John set off in 1858 to the New Hebrides Islands, about 1500 kilometers east of Australia, and he was strongly opposed by some of the elders in his church.  There was one in particular, Mr. Dickson.  Mr. Dickson said “You cannot go there because of THE CANNIBALS!  You will be eaten by cannibals!

But to this Paton responded:

Mr. Dickson, you are advanced in years now, and your own prospect

is soon to be laid in the grave, there to be eaten by worms; I confess

to you, that if I can but live and die serving and honoring the Lord

Jesus, it will make no difference to me whether I am eaten by

Cannibals or by worms; and in the Great Day my Resurrection body

will rise as fair as yours in the likeness of our risen Redeemer.

This is courage.

And what happened to John Paton?  Within 15 years, he saw the entire island of Aniwa turn to Jesus Christ.

This came at the cost of his wife and infant son who both died of disease, not 3 months into his ministry.

The rest of his time sounds an awful lot like the life of the Apostle Paul - constantly in danger from the natives, who would regularly threaten his life, surrounding his hut, with axes and arrows pointed at his head.

But in all of this, John Paton showed godly courage.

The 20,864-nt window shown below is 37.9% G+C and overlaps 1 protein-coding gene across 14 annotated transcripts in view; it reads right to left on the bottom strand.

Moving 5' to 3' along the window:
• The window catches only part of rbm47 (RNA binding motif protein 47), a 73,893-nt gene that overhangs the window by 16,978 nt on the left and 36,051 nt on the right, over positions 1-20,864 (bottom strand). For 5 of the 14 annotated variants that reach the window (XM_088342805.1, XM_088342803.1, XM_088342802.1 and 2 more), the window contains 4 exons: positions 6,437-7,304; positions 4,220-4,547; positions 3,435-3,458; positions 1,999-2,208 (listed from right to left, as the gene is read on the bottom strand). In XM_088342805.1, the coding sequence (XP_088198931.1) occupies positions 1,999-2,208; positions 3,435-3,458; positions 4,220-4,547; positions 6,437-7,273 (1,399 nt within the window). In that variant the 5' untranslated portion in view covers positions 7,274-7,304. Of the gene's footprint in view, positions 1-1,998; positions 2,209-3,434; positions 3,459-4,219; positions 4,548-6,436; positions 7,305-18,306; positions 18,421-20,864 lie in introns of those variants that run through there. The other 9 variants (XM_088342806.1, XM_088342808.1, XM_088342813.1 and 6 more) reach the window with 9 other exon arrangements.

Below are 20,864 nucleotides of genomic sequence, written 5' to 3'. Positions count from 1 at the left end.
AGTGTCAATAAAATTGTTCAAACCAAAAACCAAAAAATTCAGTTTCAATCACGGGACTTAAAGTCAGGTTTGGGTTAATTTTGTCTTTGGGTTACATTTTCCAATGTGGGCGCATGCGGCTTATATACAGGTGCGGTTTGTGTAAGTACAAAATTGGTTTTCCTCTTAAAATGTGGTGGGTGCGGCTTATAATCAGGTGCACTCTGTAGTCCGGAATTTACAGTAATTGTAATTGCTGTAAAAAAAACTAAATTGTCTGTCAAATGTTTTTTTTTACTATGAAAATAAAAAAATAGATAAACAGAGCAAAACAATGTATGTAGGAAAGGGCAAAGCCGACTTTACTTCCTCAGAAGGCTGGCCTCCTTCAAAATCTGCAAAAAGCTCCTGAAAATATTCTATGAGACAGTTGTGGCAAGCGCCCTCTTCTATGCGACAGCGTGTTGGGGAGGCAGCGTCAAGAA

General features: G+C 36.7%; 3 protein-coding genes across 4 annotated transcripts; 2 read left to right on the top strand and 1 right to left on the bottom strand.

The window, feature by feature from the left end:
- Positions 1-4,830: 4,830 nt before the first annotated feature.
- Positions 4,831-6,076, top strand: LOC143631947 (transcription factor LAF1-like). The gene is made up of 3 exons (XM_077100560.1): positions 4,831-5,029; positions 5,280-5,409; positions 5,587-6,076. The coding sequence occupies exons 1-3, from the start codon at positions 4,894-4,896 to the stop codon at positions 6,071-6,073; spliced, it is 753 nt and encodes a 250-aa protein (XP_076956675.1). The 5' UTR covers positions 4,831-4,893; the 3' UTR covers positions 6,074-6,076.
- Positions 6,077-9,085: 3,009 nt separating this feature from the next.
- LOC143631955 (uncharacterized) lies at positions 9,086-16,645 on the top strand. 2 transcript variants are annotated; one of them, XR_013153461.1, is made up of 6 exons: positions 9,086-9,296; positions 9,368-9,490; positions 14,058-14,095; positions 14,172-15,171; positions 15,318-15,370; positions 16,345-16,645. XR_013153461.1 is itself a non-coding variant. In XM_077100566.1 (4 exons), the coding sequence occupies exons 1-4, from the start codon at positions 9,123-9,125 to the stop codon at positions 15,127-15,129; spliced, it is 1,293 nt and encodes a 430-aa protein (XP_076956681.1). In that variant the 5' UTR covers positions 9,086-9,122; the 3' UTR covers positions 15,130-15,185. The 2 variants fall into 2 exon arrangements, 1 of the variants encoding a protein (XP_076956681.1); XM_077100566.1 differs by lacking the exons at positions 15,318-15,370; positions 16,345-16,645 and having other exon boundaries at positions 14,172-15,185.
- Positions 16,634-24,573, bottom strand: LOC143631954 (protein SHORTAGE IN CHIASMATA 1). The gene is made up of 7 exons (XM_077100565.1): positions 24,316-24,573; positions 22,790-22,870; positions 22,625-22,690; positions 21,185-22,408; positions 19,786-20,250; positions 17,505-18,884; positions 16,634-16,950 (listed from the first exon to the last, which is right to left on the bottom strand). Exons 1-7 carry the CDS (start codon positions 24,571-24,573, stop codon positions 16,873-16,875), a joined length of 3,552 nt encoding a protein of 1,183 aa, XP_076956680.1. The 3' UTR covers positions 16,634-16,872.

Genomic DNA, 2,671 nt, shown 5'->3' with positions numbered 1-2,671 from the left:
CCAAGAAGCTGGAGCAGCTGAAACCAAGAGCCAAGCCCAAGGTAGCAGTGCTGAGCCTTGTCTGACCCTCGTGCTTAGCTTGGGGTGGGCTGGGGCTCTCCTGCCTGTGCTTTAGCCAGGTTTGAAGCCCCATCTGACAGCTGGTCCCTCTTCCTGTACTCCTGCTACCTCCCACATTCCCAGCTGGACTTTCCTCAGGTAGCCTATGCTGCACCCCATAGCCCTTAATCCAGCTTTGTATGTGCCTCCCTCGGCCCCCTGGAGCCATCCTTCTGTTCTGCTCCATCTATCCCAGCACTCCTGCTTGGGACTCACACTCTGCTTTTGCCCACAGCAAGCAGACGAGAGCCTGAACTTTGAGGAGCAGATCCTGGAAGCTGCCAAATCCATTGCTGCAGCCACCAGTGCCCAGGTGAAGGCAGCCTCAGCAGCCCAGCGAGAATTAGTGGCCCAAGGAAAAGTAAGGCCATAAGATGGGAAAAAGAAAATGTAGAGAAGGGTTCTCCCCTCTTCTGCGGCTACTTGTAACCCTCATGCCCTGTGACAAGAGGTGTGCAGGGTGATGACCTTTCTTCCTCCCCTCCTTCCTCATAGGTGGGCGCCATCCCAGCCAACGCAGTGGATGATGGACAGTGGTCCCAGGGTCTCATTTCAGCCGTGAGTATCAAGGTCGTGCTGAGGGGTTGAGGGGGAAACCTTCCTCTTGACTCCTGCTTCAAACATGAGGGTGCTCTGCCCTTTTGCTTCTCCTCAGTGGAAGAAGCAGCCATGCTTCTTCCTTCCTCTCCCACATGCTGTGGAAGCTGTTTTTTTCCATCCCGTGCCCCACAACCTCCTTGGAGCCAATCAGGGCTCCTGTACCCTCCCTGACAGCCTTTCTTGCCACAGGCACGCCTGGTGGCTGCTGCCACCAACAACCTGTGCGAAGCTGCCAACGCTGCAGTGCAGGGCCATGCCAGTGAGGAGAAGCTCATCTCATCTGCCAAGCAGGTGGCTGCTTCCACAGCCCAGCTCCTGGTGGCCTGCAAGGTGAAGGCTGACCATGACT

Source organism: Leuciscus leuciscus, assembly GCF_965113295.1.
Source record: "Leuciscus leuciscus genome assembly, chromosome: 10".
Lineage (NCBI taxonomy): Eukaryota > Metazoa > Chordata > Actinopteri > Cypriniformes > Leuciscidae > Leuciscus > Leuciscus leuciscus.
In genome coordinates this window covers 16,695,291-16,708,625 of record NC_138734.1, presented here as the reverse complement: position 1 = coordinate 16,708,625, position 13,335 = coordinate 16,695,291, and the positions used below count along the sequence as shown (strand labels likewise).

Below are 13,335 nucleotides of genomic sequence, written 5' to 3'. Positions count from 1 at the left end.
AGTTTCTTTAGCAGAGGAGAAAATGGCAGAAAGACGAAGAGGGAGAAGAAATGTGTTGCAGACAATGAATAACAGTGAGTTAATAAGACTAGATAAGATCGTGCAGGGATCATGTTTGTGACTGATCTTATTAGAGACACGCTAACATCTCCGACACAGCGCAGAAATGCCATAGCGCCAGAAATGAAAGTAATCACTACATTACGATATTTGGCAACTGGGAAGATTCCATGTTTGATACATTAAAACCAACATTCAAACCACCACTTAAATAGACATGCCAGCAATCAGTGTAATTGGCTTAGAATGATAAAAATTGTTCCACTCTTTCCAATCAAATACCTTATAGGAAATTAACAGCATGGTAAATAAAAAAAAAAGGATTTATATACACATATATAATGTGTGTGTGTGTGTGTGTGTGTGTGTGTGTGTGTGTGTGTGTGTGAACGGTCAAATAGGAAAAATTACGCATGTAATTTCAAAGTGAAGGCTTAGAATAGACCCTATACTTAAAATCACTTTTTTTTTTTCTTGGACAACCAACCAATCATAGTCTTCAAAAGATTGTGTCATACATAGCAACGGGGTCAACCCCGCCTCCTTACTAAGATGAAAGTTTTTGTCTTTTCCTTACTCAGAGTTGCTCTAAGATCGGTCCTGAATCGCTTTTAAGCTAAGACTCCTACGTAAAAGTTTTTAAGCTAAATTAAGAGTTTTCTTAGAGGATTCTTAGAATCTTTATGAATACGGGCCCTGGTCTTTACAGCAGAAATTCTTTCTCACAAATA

One night, there was an entire tribe looking for him, and so he climbed into a tree to escape them.  All around him, he heard yells and the discharging of muskets.  Yet, as he writes in his autobiography: Yet I sat there among the branches, as as as in the arms of Jesus.  Never, in all my sorrows, did my Lord draw nearer to me, and speak more soothingly in my soul, than when the moonlight flickered among those chestnut leaves and the night air played on my throbbing brow, as I told all my heart to Jesus.  Alone…yet not alone!

If it be to glorify my God, I will not grudge to spend many nights alone in such a tree, to feel again my Saviour’s spiritual presence, to enjoy His consoling fellowship.

John Paton’s example is one that can encourage us so greatly.  So powerfully.

And he continues, after sharing his experience with a question that we should all be able to answer - If thus thrown back upon your own soul, alone, all alone, in the midnight, in the bush, in the very embrace of death itself, have you a Friend that will not fail you then?


I hope that each one here can answer with a resounding “YES!”  “YES!  I have a friend who will not fail me.  My faithful Saviour Jesus Christ!”

It is because of Him that we need not fear anything in this life, and


WE NEED NOT FEAR even DEATH.  We need not fear, for 

  1. We Have an Immortal Soul,

  2. We Will Have an Immortal Body, and

  3. We Have an Eternal Life



Human beings are immortal.  Did you know that?

I know it seems contrary to what we see in this world, but it’s true.

Human beings are immortal.